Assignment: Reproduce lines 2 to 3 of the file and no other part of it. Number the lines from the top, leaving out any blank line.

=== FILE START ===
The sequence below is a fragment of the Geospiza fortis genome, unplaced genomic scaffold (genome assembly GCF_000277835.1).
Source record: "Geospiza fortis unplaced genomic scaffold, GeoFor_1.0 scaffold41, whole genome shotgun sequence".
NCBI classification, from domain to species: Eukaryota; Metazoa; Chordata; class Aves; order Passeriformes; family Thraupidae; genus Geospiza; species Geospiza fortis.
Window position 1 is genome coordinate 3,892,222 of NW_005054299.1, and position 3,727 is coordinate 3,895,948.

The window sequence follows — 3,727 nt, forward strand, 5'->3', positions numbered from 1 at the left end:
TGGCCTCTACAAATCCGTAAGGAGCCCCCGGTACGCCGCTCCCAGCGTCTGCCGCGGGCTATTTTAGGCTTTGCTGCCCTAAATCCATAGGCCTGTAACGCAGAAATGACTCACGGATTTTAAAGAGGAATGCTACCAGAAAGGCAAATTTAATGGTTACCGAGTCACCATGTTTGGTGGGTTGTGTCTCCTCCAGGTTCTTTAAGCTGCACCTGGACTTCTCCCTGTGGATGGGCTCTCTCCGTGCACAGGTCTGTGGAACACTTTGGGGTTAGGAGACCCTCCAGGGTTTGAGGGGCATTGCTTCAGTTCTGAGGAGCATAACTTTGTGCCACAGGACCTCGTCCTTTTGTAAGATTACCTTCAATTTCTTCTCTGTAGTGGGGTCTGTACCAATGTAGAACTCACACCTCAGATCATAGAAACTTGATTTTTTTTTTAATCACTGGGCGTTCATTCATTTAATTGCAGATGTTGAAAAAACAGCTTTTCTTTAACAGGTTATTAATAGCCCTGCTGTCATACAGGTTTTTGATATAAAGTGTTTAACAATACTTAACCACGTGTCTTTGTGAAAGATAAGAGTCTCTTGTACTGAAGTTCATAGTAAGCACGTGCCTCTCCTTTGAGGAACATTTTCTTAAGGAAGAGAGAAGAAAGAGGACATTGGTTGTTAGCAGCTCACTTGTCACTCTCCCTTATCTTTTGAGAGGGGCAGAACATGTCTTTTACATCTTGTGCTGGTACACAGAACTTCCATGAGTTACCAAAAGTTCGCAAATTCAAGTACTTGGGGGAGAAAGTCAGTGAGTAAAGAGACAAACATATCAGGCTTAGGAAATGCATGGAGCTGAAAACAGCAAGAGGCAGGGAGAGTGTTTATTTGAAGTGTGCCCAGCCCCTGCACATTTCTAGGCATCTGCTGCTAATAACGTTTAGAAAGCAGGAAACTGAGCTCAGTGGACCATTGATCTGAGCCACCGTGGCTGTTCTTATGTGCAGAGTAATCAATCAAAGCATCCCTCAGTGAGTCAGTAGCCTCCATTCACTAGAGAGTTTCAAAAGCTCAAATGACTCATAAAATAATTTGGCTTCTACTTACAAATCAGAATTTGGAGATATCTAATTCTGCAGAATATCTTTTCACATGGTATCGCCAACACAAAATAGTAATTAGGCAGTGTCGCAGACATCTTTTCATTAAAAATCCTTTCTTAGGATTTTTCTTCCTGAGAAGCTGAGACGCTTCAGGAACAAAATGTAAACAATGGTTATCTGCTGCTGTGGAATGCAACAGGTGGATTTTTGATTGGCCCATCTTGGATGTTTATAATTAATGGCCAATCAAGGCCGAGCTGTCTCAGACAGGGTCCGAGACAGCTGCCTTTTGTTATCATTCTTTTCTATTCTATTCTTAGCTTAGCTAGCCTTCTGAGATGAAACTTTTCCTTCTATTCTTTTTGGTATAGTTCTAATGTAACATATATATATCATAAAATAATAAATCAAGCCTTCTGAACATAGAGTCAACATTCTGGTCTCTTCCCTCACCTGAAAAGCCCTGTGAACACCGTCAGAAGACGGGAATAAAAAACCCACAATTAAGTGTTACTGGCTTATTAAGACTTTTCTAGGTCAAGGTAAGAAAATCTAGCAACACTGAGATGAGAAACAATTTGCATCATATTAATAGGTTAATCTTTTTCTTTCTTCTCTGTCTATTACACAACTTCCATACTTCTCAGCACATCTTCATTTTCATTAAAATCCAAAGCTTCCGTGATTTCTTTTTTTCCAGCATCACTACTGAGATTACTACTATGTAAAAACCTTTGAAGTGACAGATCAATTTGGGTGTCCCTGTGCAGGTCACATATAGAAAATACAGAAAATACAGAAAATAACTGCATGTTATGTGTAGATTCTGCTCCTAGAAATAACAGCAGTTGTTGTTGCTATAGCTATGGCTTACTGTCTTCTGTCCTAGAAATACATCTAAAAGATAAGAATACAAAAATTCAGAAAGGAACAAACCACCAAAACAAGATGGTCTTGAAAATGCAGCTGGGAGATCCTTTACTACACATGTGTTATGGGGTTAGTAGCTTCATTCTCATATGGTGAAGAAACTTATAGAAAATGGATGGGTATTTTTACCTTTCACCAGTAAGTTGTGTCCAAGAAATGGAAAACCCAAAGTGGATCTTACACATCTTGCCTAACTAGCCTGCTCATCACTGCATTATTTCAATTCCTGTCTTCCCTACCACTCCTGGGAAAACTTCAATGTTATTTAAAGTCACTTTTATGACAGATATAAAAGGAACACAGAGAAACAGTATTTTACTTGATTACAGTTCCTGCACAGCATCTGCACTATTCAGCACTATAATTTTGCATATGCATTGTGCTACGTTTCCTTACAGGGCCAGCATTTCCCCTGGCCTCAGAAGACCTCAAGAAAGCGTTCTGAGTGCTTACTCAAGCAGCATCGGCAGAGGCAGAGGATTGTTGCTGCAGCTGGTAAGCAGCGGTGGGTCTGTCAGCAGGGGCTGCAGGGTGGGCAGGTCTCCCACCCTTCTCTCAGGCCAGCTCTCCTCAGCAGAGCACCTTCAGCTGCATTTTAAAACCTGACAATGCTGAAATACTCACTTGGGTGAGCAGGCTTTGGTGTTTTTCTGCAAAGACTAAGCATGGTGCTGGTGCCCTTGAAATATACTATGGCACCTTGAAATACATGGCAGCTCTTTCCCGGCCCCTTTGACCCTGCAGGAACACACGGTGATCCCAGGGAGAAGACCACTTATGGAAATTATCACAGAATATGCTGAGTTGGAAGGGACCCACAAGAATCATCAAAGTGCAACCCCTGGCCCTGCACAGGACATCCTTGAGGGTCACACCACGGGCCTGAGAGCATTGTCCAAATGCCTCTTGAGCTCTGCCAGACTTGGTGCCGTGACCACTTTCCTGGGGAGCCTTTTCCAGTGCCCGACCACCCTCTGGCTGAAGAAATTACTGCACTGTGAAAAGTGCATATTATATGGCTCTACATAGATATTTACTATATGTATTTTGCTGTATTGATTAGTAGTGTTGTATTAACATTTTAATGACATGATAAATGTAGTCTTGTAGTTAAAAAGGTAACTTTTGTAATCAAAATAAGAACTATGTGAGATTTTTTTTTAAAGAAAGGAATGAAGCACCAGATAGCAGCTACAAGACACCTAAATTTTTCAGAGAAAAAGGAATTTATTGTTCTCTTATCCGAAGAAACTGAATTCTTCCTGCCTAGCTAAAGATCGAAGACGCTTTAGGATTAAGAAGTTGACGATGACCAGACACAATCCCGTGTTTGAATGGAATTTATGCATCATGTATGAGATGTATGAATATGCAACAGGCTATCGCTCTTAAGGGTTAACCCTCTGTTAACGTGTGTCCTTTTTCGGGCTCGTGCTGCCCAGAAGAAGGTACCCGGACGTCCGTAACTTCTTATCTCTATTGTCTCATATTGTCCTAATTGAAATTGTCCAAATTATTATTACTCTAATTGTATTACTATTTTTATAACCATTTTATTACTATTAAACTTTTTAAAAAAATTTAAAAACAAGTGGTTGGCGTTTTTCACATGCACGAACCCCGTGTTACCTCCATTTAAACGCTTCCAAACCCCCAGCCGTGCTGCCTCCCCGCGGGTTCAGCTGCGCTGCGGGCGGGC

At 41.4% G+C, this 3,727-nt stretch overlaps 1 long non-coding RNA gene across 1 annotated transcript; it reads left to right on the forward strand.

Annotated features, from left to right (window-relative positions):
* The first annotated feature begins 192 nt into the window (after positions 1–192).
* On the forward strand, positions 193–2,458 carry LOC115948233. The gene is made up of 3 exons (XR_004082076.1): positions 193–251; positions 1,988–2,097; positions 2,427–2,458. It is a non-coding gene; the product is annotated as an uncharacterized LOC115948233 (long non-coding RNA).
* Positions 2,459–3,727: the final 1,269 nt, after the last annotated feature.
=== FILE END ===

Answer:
Source record: "Geospiza fortis unplaced genomic scaffold, GeoFor_1.0 scaffold41, whole genome shotgun sequence".
NCBI classification, from domain to species: Eukaryota; Metazoa; Chordata; class Aves; order Passeriformes; family Thraupidae; genus Geospiza; species Geospiza fortis.